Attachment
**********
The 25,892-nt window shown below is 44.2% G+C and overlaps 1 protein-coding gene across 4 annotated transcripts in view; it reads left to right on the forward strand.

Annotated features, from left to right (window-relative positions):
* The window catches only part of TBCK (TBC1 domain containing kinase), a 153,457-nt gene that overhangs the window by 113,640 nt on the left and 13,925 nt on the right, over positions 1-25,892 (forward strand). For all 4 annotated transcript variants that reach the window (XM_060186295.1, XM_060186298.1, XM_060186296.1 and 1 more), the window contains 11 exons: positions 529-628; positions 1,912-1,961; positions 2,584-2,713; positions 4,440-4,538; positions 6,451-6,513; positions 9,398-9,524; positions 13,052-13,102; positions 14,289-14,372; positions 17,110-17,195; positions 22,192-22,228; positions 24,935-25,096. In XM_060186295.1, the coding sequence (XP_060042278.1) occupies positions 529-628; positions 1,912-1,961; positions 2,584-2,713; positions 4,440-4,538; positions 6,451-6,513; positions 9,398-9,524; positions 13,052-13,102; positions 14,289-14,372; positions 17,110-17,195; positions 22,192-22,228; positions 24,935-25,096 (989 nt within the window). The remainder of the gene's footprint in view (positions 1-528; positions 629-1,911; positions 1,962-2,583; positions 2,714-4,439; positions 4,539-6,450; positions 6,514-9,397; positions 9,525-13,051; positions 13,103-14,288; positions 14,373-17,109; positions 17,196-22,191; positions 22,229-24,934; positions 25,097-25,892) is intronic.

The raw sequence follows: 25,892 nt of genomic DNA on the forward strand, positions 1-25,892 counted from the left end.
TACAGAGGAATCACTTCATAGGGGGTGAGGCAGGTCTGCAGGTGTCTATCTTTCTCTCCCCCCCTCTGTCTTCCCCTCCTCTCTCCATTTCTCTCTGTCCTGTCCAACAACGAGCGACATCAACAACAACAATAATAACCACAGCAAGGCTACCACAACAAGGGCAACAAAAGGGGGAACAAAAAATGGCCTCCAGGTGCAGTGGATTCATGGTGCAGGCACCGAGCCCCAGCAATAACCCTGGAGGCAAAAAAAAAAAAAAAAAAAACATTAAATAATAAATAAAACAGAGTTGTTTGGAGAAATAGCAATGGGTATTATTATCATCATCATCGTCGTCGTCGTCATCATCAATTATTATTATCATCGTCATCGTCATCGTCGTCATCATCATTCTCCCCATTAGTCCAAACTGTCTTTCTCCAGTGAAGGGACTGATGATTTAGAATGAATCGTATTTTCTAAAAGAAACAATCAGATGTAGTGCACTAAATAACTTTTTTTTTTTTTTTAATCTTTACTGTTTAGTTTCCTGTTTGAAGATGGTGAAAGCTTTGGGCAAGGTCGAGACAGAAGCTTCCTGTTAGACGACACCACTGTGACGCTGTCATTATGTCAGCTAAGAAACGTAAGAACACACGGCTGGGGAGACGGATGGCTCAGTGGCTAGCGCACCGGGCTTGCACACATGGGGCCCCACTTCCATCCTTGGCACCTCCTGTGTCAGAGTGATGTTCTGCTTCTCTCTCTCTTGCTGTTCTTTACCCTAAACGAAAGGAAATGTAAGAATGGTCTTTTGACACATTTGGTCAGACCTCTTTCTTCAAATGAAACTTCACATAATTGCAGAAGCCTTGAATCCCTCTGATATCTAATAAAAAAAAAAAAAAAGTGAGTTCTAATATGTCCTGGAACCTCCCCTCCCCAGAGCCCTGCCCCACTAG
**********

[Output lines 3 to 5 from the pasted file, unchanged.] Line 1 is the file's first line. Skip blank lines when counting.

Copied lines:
* The window catches only part of TBCK (TBC1 domain containing kinase), a 153,457-nt gene that overhangs the window by 113,640 nt on the left and 13,925 nt on the right, over positions 1-25,892 (forward strand). For all 4 annotated transcript variants that reach the window (XM_060186295.1, XM_060186298.1, XM_060186296.1 and 1 more), the window contains 11 exons: positions 529-628; positions 1,912-1,961; positions 2,584-2,713; positions 4,440-4,538; positions 6,451-6,513; positions 9,398-9,524; positions 13,052-13,102; positions 14,289-14,372; positions 17,110-17,195; positions 22,192-22,228; positions 24,935-25,096. In XM_060186295.1, the coding sequence (XP_060042278.1) occupies positions 529-628; positions 1,912-1,961; positions 2,584-2,713; positions 4,440-4,538; positions 6,451-6,513; positions 9,398-9,524; positions 13,052-13,102; positions 14,289-14,372; positions 17,110-17,195; positions 22,192-22,228; positions 24,935-25,096 (989 nt within the window). The remainder of the gene's footprint in view (positions 1-528; positions 629-1,911; positions 1,962-2,583; positions 2,714-4,439; positions 4,539-6,450; positions 6,514-9,397; positions 9,525-13,051; positions 13,103-14,288; positions 14,373-17,109; positions 17,196-22,191; positions 22,229-24,934; positions 25,097-25,892) is intronic.

The raw sequence follows: 25,892 nt of genomic DNA on the forward strand, positions 1-25,892 counted from the left end.
TACAGAGGAATCACTTCATAGGGGGTGAGGCAGGTCTGCAGGTGTCTATCTTTCTCTCCCCCCCTCTGTCTTCCCCTCCTCTCTCCATTTCTCTCTGTCCTGTCCAACAACGAGCGACATCAACAACAACAATAATAACCACAGCAAGGCTACCACAACAAGGGCAACAAAAGGGGGAACAAAAAATGGCCTCCAGGTGCAGTGGATTCATGGTGCAGGCACCGAGCCCCAGCAATAACCCTGGAGGCAAAAAAAAAAAAAAAAAAAACATTAAATAATAAATAAAACAGAGTTGTTTGGAGAAATAGCAATGGGTATTATTATCATCATCATCGTCGTCGTCGTCATCATCAATTATTATTATCATCGTCATCGTCATCGTCGTCATCATCATTCTCCCCATTAGTCCAAACTGTCTTTCTCCAGTGAAGGGACTGATGATTTAGAATGAATCGTATTTTCTAAAAGAAACAATCAGATGTAGTGCACTAAATAACTTTTTTTTTTTTTTTAATCTTTACTGTTTAGTTTCCTGTTTGAAGATGGTGAAAGCTTTGGGCAAGGTCGAGACAGAAGCTTCCTGTTAGACGACACCACTGTGACGCTGTCATTATGTCAGCTAAGAAACGTAAGAACACACGGCTGGGGAGACGGATGGCTCAGTGGCTAGCGCACCGGGCTTGCACACATGGGGCCCCACTTCCATCCTTGGCACCTCCTGTGTCAGAGTGATGTTCTGCTTCTCTCTCTCTTGCTGTTCTTTACCCTAAACGAAAGGAAATGTAAGAATGGTCTTTTGACACATTTGGTCAGACCTCTTTCTTCAAATGAAACTTCACATAATTGCAGAAGCCTTGAATCCCTCTGATATCTAATAAAAAAAAAAAAAAAGTGAGTTCTAATATGTCCTGGAACCTCCCCTCCCCAGAGCCCTGCCCCACTAG